In Milwaukee History

Colectivo's Lakefront Cafe is located in the stunning 1888 cream city brick, Romanesque Revival Milwaukee River Flushing Station.

Urban spelunking: Colectivo Lakefront Cafe / Milwaukee River Flushing Station

Among the more delicious examples of adaptive reuse in Milwaukee is the Colectivo Lakefront Cafe, 1701 N. Lincoln Memorial Dr., where not only is the coffee hot and the food simple and delicious, but also the setting can't be beat.

While I love the lakefront site, I love the building even more.

The cafe, which opened in 2002, is a great reuse of a beautiful old civic building, and a successful reuse at that.

Though the building is a simple one-story, two-room shed, really, it's an attractively appointed cream city brick one, executed in a Victorian Romanesque Revival style. The windows are arched, there are sandstone belt courses and, of course, that lovely cupola atop the hipped roof.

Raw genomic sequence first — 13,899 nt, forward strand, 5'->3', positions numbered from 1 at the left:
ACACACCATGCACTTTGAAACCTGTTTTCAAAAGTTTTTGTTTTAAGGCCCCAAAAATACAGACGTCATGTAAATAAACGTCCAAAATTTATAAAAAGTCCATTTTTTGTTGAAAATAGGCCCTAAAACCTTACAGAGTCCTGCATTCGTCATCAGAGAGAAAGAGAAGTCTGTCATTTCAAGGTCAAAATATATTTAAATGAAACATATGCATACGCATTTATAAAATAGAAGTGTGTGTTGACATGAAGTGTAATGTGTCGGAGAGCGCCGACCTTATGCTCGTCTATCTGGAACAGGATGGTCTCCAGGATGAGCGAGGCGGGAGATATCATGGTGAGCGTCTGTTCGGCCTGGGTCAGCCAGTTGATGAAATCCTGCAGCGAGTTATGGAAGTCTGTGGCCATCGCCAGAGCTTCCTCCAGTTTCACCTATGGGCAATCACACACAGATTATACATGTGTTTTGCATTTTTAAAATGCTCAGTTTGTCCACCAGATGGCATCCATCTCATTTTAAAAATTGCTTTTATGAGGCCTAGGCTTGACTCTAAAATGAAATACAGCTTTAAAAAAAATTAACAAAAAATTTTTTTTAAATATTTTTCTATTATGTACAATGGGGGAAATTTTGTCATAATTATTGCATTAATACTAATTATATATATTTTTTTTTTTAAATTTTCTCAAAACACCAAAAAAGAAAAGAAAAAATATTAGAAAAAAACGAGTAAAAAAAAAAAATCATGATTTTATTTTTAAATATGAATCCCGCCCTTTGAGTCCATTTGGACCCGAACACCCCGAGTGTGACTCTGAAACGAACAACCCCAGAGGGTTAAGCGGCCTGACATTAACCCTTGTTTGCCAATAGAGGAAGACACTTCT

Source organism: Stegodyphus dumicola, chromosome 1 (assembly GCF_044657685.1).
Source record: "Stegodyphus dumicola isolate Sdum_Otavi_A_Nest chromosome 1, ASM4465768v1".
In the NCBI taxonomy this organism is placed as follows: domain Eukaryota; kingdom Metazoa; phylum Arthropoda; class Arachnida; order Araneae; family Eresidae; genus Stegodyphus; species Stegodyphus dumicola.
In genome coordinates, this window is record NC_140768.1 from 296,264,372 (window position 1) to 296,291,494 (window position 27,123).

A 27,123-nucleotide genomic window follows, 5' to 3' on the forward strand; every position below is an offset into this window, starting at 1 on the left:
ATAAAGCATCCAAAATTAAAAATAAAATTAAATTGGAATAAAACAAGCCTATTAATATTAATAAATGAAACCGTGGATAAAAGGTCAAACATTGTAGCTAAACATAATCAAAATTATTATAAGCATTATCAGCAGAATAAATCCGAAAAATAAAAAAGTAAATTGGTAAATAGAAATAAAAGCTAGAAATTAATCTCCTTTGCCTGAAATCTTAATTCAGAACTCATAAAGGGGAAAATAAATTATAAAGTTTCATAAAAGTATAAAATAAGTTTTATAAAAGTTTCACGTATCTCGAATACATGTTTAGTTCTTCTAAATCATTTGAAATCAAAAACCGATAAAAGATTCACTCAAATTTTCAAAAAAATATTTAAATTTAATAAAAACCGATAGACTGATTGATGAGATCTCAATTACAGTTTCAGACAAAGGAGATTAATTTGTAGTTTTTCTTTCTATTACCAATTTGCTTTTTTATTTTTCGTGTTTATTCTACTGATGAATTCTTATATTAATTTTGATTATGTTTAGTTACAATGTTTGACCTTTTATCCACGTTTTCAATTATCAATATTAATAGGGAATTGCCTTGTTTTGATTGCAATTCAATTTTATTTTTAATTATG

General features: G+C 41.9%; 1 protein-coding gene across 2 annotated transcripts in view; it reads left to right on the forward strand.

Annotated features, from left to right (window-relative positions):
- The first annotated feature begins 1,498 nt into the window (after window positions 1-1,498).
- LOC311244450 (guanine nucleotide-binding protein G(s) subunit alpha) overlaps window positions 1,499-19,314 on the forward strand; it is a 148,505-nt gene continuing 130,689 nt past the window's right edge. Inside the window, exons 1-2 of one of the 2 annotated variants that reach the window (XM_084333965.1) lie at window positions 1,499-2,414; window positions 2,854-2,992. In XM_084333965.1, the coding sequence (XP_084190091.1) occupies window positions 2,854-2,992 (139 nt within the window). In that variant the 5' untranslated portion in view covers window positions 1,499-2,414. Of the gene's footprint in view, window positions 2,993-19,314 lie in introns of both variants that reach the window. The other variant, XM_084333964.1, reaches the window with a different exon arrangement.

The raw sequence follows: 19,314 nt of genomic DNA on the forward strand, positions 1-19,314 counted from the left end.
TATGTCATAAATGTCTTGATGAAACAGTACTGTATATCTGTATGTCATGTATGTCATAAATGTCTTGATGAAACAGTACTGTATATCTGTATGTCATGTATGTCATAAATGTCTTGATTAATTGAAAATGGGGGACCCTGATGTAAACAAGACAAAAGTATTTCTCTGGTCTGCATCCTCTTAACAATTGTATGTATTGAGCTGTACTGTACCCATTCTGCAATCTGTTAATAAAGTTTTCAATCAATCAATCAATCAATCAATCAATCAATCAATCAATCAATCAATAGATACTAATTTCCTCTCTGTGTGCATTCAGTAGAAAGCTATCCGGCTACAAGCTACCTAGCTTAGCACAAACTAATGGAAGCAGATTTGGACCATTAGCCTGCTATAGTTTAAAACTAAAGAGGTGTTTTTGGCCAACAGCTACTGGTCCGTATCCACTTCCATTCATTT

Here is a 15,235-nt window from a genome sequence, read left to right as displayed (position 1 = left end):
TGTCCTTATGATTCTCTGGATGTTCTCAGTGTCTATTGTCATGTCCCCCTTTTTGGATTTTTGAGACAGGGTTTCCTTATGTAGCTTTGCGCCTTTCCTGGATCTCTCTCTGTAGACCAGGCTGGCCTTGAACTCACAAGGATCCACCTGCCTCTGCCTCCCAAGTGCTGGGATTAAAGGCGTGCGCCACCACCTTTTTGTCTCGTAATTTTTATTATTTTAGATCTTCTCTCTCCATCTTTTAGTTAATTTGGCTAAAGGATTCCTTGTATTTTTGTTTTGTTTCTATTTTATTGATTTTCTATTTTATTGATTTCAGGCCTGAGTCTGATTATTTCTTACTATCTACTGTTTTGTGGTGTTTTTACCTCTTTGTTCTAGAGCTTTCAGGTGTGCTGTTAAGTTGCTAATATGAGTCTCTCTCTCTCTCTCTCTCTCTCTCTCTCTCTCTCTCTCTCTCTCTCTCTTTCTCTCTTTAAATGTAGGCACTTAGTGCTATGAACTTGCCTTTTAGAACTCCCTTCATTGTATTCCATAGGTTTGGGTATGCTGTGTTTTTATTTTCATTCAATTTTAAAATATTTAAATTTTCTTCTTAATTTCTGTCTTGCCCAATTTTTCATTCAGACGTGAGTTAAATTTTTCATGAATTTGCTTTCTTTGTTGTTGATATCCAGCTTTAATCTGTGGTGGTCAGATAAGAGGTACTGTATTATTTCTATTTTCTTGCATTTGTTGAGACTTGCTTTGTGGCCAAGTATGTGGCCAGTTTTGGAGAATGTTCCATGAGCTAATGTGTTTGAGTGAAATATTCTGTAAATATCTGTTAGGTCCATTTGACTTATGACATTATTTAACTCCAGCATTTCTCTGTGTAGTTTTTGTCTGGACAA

I like the cresting on either end of the roof, too. To me they look like something you'd see adorning the prow of an old sailing ship, hinting at the lakeside location.

Inside, the high ceiling is pretty eye-catching, and I like that there are little Easter eggs from the building's past to be found, too. Like this pipe jutting out from a wall...

Alas, the architect of this 1888 gem is unknown. At the time, the city – which boasted a population of more than 200,000 – was more concerned with the equipment housed within the building and its function than with the building itself, which, notably, used to boast a soaring smokestack that has long since been demolished. Out back there was a low coal storage building, too, that is gone. You can see the chimney and that building in this photo:

The Milwaukee River Flushing Station was designed and built to do just what its name implies.

"When (this building) was built, the Downtown section of the Milwaukee River in 1888 was, as you might imagine, basically an open sewer," says Colectivo co-owner Lincoln Fowler. "In the summertime that stank, and in kind of classic 19th century brute force engineering, they said, 'What we need to do is flush that river.'